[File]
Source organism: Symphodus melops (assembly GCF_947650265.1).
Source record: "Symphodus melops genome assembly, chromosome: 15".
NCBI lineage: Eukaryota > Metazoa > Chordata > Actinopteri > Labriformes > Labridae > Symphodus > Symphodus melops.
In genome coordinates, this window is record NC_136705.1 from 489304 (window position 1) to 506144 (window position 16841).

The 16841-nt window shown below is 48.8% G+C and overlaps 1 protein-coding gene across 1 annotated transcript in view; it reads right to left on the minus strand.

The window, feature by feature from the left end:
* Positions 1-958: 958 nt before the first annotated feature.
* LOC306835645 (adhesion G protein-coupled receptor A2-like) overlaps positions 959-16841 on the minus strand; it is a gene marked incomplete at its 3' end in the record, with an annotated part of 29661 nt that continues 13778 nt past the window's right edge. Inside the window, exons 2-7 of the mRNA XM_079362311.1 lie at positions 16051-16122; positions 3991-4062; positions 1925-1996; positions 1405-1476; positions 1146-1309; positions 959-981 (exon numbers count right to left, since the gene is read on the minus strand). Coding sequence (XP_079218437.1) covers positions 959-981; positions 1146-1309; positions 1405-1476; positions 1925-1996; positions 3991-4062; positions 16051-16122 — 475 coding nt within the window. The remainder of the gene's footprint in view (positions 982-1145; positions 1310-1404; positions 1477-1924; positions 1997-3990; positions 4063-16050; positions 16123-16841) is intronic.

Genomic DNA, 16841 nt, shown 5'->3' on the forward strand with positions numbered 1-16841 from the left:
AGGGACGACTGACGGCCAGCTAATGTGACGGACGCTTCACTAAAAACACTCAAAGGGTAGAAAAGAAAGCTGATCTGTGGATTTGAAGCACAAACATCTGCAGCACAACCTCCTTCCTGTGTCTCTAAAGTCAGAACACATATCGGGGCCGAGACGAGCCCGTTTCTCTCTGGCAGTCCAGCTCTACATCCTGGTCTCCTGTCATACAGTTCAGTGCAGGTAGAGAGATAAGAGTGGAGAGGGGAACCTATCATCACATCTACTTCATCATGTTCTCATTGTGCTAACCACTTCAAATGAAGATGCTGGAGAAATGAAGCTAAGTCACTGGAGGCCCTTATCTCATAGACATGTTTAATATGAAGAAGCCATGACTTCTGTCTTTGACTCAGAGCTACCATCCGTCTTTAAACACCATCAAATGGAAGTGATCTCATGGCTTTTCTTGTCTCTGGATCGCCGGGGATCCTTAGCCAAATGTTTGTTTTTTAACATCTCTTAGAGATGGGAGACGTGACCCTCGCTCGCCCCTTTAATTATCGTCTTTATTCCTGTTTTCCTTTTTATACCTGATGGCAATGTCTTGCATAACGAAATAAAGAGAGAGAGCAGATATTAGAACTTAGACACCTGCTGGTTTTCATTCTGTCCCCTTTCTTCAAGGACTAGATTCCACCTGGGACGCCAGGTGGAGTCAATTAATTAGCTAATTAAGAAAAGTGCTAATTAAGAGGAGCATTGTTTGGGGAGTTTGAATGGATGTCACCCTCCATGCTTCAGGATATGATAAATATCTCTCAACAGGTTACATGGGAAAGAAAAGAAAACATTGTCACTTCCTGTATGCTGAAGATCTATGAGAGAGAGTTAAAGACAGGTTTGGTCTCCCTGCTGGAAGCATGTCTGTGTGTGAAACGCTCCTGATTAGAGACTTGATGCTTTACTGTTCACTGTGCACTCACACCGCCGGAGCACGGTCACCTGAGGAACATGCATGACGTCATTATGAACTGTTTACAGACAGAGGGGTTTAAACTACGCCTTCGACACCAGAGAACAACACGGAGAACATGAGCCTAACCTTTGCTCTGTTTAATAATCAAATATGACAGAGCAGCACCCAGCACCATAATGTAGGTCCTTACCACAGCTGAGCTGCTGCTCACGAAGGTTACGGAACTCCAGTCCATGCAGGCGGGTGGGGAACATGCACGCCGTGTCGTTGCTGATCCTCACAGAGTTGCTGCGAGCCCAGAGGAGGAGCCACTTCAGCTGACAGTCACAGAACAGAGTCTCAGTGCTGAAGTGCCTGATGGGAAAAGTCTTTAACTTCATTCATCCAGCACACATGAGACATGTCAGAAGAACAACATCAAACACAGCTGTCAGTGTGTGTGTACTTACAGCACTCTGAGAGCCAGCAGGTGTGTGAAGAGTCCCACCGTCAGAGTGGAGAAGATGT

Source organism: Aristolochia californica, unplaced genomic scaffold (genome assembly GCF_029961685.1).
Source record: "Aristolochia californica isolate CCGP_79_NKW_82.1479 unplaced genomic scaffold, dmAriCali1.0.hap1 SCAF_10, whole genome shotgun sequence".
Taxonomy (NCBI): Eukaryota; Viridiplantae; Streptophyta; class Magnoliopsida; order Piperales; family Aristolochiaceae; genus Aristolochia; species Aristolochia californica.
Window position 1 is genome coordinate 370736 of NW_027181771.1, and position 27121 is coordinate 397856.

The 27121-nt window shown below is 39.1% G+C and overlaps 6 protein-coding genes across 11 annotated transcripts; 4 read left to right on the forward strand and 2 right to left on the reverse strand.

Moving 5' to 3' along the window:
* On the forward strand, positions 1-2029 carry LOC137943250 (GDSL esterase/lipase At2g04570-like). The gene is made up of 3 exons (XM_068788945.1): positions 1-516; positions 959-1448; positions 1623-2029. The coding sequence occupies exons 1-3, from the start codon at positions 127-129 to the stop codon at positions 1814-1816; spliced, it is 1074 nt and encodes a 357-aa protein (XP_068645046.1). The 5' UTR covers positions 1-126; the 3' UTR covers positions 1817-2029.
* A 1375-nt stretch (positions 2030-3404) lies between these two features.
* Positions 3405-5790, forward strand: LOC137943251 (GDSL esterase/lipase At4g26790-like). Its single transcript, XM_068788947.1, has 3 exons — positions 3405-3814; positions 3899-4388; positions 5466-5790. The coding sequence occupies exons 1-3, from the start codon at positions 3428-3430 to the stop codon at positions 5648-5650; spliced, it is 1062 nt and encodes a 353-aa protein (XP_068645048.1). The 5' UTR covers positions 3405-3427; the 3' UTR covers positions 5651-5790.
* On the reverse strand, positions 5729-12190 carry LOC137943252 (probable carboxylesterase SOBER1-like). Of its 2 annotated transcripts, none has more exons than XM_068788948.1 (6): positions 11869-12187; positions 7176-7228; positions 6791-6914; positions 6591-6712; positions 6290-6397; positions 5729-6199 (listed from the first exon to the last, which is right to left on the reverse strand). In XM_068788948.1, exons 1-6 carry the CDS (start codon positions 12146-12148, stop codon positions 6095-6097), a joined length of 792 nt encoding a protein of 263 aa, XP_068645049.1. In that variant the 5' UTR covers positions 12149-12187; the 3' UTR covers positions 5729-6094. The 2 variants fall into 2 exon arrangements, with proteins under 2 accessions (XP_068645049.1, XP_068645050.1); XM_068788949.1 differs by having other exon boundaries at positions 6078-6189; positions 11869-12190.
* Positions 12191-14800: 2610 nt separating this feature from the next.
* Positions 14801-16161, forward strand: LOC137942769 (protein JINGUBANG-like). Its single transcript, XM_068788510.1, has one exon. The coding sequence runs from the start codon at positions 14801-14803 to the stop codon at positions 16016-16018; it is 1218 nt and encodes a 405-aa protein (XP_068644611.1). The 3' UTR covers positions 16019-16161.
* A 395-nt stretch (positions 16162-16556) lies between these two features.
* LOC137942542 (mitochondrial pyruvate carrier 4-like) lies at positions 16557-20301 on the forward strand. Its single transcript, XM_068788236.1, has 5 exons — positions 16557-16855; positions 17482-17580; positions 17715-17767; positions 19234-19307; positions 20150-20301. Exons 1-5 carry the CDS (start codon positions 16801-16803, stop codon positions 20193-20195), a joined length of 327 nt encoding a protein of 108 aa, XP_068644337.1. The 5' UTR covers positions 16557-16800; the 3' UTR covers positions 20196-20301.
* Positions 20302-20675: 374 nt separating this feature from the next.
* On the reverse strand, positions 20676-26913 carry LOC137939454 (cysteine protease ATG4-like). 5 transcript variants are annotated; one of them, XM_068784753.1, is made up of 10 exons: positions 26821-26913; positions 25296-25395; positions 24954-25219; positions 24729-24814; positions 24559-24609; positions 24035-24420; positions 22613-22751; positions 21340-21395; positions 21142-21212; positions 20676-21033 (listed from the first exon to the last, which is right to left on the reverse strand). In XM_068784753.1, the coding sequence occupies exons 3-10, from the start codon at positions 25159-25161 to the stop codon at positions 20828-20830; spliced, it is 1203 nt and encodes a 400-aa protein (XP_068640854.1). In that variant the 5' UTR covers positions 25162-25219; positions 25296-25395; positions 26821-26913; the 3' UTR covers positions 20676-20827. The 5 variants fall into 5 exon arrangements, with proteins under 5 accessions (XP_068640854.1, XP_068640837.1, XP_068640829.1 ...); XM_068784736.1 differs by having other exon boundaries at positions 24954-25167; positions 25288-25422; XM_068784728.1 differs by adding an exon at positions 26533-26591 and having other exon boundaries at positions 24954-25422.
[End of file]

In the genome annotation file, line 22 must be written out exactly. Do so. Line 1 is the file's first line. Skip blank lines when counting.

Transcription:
* Positions 14801-16161, forward strand: LOC137942769 (protein JINGUBANG-like). Its single transcript, XM_068788510.1, has one exon. The coding sequence runs from the start codon at positions 14801-14803 to the stop codon at positions 16016-16018; it is 1218 nt and encodes a 405-aa protein (XP_068644611.1). The 3' UTR covers positions 16019-16161.